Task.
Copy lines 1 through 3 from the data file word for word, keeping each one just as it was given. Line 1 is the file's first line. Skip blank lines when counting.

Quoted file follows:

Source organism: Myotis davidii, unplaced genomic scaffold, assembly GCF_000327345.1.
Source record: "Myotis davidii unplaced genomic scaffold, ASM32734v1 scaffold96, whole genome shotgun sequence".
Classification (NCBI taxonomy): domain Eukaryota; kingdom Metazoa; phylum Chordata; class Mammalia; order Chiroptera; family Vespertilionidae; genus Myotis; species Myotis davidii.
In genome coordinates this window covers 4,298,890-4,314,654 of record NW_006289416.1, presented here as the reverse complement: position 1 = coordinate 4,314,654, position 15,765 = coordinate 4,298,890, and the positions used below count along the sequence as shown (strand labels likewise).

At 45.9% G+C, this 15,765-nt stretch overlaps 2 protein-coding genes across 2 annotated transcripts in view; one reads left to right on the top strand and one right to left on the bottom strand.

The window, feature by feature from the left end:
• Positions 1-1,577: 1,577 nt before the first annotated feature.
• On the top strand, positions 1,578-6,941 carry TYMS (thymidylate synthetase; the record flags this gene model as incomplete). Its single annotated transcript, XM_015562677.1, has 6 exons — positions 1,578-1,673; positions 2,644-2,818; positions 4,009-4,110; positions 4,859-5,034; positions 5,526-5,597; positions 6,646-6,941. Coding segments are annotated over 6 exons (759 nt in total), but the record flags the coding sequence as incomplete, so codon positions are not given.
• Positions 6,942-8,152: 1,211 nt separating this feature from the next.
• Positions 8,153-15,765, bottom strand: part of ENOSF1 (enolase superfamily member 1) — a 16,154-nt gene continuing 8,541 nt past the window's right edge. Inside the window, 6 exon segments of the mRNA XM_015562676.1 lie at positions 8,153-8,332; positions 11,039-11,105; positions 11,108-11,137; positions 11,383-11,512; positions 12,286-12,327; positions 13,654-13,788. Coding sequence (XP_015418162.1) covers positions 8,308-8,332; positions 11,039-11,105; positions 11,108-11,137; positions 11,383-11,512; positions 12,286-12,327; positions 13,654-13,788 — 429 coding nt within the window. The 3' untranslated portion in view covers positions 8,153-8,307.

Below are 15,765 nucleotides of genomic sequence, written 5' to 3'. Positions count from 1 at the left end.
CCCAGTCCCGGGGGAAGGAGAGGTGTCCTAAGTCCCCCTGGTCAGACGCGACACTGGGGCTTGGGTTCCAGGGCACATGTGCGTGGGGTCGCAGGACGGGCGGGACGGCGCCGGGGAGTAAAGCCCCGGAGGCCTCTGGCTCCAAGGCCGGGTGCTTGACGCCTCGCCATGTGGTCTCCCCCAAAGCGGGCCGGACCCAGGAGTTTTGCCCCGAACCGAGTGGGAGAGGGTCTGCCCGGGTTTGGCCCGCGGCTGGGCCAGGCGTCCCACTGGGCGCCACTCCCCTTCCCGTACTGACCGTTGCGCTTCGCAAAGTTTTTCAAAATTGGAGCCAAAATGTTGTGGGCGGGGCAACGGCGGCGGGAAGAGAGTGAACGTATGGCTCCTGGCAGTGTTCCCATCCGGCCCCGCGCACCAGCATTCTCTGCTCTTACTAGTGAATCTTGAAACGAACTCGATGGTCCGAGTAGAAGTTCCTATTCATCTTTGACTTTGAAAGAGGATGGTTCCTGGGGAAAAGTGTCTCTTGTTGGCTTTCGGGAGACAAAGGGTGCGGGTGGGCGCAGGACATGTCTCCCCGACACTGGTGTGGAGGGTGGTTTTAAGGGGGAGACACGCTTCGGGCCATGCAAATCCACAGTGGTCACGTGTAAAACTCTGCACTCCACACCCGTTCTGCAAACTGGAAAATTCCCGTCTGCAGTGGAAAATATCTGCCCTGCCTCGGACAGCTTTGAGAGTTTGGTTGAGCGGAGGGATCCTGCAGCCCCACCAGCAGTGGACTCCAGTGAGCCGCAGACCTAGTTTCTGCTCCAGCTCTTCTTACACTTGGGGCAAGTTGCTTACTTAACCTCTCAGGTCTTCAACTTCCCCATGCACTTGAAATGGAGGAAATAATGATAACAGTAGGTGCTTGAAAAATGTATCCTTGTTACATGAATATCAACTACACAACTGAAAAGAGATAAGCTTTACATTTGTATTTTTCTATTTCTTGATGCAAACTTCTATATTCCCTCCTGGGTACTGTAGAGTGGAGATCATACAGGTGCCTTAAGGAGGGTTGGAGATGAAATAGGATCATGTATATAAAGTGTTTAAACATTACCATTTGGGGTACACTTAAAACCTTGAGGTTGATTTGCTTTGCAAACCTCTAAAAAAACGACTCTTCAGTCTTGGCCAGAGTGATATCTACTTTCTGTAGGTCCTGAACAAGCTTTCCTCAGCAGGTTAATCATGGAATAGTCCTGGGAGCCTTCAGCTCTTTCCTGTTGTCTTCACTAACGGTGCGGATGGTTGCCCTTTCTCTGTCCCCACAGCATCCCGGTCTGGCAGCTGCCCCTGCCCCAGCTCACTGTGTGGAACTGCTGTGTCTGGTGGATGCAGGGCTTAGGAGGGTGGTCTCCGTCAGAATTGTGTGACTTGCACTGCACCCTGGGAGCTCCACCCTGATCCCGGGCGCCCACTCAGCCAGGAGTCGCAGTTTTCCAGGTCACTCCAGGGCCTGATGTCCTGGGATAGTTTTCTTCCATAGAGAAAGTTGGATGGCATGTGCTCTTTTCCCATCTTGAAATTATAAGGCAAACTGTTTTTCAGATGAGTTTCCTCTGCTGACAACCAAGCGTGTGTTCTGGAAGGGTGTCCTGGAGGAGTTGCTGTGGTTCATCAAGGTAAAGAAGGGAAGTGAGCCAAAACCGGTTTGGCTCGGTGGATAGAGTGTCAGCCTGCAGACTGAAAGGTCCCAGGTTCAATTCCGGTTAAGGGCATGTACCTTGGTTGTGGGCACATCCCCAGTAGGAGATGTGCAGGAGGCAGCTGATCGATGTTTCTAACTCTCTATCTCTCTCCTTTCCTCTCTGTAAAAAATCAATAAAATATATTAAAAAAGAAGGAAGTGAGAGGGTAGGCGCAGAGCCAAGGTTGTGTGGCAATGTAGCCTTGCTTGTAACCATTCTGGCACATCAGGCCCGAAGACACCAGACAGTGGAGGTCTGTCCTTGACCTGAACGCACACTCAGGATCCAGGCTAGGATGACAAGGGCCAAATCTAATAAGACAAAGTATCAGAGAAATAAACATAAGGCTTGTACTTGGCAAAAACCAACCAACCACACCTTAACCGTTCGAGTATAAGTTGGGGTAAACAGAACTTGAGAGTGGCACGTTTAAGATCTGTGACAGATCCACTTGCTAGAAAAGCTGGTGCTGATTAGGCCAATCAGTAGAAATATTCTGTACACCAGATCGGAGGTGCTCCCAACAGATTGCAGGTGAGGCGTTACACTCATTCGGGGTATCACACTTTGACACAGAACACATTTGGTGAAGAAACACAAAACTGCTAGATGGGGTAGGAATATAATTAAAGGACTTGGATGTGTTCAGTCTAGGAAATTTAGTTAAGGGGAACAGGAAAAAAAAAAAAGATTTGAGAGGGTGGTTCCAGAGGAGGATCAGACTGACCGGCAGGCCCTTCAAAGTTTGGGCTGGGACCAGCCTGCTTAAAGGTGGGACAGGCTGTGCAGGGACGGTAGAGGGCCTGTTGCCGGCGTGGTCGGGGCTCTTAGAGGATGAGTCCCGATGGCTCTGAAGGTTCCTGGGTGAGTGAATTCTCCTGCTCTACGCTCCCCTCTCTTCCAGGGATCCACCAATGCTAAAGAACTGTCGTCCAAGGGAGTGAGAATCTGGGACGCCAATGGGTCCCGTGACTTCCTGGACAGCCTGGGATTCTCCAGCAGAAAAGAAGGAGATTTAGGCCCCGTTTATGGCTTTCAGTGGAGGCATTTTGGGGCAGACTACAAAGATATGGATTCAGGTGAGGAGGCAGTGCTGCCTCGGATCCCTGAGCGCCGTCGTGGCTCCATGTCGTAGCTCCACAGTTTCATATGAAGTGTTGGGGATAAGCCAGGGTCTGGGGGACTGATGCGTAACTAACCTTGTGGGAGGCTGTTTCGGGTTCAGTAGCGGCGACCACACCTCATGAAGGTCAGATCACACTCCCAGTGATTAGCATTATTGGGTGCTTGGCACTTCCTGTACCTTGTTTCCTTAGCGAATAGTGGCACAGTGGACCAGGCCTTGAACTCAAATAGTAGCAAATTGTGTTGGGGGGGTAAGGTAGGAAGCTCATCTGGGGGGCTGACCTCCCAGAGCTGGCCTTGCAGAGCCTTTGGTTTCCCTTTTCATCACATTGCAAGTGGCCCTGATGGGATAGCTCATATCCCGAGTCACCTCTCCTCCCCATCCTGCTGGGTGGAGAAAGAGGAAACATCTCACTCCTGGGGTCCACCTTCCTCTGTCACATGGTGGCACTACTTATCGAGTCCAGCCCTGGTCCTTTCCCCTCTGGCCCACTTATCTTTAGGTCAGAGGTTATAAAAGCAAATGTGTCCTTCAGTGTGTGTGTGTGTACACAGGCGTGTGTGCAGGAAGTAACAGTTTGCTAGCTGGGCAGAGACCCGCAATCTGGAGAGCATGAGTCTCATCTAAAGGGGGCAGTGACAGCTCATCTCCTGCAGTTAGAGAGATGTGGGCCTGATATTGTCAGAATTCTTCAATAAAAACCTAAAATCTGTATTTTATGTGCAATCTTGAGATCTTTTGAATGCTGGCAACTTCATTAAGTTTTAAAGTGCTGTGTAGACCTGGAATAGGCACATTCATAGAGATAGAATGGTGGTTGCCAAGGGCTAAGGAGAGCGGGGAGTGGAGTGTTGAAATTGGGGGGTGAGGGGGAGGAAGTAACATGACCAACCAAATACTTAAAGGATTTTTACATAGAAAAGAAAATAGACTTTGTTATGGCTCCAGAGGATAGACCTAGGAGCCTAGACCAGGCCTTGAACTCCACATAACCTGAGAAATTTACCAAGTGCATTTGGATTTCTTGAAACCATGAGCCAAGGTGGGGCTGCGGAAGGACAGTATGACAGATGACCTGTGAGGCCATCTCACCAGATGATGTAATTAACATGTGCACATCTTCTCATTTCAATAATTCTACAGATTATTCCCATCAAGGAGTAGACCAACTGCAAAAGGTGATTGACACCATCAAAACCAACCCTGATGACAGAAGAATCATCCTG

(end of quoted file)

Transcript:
Source organism: Myotis davidii, unplaced genomic scaffold, assembly GCF_000327345.1.
Source record: "Myotis davidii unplaced genomic scaffold, ASM32734v1 scaffold96, whole genome shotgun sequence".
Classification (NCBI taxonomy): domain Eukaryota; kingdom Metazoa; phylum Chordata; class Mammalia; order Chiroptera; family Vespertilionidae; genus Myotis; species Myotis davidii.